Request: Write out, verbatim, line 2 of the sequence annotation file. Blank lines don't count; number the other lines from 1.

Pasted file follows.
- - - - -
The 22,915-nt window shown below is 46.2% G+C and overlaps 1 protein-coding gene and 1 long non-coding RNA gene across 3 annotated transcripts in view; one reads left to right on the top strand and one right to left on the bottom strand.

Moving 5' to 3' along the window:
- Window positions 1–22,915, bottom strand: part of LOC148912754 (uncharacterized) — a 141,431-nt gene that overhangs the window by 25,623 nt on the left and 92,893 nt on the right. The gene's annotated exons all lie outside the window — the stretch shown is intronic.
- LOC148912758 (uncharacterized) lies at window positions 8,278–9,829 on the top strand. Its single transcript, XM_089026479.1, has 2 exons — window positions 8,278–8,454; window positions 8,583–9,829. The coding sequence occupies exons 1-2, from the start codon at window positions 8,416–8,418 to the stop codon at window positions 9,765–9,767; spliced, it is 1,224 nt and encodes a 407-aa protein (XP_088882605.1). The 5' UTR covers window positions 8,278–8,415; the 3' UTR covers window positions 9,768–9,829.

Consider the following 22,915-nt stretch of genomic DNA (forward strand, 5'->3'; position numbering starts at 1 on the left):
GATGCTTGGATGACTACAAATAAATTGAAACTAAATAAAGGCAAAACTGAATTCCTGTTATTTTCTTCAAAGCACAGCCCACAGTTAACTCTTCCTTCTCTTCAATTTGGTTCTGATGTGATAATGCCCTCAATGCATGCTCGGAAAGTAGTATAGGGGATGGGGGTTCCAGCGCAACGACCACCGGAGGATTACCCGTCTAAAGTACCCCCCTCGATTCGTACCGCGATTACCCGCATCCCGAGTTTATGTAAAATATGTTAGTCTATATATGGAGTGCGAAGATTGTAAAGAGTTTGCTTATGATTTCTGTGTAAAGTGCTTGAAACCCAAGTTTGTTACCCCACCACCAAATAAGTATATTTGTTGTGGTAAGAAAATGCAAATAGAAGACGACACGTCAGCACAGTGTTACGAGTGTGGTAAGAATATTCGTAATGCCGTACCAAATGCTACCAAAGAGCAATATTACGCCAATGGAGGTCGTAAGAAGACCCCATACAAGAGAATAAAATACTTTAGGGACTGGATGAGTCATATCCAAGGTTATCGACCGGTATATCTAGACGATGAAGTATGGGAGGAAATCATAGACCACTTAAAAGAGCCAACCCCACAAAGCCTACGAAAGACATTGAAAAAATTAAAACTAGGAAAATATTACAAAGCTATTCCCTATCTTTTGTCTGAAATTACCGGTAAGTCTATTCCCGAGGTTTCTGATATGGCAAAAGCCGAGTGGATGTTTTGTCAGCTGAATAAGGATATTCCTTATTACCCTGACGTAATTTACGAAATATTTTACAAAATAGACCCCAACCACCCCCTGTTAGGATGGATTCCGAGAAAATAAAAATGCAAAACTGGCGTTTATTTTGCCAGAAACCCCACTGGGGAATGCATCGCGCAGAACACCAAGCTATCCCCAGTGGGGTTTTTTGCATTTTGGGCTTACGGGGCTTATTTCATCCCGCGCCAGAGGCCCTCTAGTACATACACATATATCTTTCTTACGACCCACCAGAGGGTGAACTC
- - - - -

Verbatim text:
Moving 5' to 3' along the window: